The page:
For people like me, who primarily write for websites, there is also the question of who gets the copyright for all the writing that has been published and will continue to be published digitally. That is one part of the problem that most of us are not thinking about.
A few days after meeting my friend I happened to start reading a rather fascinating book called Who Owns the Future? written by a philosopher and computer scientist called Jaron Lanier. In this book Lanier raises many other fascinating questions regarding our digital lives that do not have easy answers.
Take the case of Gmail, Facebook and Twitter. A large portion of people who use email these days use Gmail. When it comes to social networking, Facebook happens to be the number one preference. When was the last time you logged onto Orkut? And do you even remember Bigadda?
As far as micro-blogging goes, have you even ever heard the name of any other website other than Twitter?
By concentrating our digital lives around a few companies, we are working with the assumption that they will stay around forever. But for anyone who understands a little bit about technology companies, knows that has never been the case.
“It’s sad to say, but all young things change over time. The prototypical great Silicon Valley company Hewlett-Packard, which inspired all the rest to come, encountered in the not-too-distant past a period of now only crummy management, but weird, tawdry scandals, board intrigues, and demoralization. Chances are that some of today’s bright young companies will go through similar periods someday. It could happen to Facebook or Twitter,” writes Lanier.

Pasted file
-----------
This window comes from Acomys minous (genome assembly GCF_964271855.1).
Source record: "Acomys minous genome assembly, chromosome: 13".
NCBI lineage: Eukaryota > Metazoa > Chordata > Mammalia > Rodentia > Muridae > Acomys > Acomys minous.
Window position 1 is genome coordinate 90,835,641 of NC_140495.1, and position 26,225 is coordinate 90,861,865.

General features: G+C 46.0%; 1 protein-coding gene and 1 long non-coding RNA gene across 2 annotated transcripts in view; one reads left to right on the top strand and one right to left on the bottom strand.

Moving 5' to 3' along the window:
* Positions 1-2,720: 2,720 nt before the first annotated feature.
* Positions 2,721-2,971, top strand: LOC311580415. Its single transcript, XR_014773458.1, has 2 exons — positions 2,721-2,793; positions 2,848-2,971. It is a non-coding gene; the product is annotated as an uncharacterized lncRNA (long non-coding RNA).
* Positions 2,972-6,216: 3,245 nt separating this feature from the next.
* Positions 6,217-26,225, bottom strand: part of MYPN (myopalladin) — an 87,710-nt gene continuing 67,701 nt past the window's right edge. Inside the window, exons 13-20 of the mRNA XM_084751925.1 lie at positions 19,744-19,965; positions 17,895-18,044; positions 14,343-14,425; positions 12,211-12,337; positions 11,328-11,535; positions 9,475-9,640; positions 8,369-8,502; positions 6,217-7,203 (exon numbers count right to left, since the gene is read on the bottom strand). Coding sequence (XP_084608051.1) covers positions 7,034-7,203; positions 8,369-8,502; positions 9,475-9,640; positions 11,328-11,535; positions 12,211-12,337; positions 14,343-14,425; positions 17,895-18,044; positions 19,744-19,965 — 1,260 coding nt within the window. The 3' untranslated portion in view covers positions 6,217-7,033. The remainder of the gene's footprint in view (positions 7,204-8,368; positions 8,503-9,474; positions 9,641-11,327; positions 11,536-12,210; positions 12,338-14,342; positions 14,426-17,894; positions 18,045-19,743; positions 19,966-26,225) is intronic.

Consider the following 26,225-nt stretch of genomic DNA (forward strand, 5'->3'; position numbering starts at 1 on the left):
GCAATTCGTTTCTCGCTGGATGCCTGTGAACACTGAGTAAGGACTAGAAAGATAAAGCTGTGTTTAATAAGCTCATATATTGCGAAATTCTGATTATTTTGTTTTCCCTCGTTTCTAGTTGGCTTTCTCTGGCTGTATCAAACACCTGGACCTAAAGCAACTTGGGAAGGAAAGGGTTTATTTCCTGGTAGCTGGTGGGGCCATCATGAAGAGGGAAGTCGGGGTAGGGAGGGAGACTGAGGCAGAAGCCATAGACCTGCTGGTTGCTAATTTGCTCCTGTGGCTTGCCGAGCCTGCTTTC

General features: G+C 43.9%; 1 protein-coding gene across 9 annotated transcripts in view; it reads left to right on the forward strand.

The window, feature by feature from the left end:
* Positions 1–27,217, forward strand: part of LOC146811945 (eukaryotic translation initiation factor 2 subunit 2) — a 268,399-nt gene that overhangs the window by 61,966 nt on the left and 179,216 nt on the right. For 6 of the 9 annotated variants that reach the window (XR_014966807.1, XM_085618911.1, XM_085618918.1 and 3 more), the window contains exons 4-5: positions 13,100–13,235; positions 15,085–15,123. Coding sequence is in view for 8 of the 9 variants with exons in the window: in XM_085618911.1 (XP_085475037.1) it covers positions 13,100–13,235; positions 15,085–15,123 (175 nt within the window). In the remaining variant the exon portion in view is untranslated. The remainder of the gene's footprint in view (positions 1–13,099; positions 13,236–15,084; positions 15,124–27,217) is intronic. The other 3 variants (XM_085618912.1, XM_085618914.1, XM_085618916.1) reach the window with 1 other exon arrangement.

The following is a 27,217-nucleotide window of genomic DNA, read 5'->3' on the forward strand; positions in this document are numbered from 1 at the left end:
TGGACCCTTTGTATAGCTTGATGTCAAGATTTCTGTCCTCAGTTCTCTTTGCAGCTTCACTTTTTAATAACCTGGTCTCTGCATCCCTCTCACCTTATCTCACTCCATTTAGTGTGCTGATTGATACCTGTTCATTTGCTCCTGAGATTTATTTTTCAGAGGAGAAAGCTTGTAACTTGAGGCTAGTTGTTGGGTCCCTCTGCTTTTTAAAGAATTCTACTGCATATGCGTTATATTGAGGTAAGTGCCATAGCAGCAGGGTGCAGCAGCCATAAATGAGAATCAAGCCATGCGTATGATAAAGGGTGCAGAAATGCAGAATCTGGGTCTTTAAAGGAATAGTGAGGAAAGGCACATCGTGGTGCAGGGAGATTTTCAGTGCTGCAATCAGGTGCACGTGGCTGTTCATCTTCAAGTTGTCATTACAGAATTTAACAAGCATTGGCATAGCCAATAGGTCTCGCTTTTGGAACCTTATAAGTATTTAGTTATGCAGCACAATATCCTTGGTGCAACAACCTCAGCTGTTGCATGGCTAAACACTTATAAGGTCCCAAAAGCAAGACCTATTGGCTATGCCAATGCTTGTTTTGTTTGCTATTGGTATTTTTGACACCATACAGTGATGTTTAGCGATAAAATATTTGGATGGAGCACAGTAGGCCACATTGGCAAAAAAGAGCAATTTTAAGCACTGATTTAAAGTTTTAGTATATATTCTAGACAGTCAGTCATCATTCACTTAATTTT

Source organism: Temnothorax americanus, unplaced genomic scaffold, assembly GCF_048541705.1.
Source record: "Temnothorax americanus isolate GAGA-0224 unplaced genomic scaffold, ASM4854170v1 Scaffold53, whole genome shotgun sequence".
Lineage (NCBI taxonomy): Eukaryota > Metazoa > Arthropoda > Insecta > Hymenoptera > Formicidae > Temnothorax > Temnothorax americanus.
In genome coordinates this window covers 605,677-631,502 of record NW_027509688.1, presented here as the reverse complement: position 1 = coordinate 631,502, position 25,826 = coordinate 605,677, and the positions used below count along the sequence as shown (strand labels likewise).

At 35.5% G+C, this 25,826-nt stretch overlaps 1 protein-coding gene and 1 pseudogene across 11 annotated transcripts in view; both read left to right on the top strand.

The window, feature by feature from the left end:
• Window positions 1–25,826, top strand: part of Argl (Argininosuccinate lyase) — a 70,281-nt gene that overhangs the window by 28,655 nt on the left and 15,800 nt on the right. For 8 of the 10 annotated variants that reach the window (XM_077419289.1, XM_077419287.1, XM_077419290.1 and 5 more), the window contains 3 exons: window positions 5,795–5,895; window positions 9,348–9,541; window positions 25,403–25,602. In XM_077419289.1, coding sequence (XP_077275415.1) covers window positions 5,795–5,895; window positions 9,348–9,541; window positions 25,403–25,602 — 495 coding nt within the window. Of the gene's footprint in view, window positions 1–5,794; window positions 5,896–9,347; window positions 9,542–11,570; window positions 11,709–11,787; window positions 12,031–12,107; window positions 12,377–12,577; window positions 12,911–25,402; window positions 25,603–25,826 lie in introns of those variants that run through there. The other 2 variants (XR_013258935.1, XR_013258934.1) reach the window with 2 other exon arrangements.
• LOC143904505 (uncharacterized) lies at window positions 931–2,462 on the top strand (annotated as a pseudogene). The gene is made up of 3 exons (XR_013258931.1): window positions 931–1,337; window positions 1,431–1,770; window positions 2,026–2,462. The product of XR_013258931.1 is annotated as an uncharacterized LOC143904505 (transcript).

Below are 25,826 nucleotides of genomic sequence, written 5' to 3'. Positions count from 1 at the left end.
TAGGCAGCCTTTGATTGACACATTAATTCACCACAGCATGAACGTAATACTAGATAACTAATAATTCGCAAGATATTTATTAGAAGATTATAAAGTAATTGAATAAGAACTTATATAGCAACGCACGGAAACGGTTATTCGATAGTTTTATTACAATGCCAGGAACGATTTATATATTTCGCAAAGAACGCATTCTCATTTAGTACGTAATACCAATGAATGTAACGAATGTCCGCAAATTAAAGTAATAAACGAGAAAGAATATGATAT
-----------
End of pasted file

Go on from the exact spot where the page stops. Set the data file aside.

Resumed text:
Lanier then discusses the case of Facebook in some detail. As he writes “Suppose Facebook never gets good enough at snatching the ‘advertising’ business from Google. That’s still a possibility as I write this. In that event, Facebook could go into decline, which would present a global emergency…If Facebook starts to fail commercially, suddenly people all over the world would be at the risk of losing old friends and family ties, or perhaps critical medical histories.”
The same argument stands true for Gmail as well. For most of us it is a repository of a large amount of information, communication and documentation, that we need to keep going back to time and again.
In that sense, these websites are becoming more like electric utilities as every day goes by. Something that we really cannot do without. As Lanier puts it “It’s a piece of infrastructure people need, and when people need something they eventually ask the government to make sure they have it. That’s why government ended up in the middle of water, electricity, roads, and the like.”
These are things that no one has really thought about, which is clearly worrying. As Lanier concludes “The death of Facebook must be an option if it is to be a company at all. Therefore your online identity should not be fundamentally grounded in Facebook or something similar.”
This article originally appeared in the Wealth Insight magazine dated Feb, 2014
(Vivek Kaul is the author of Easy Money. He can be reached at [email protected])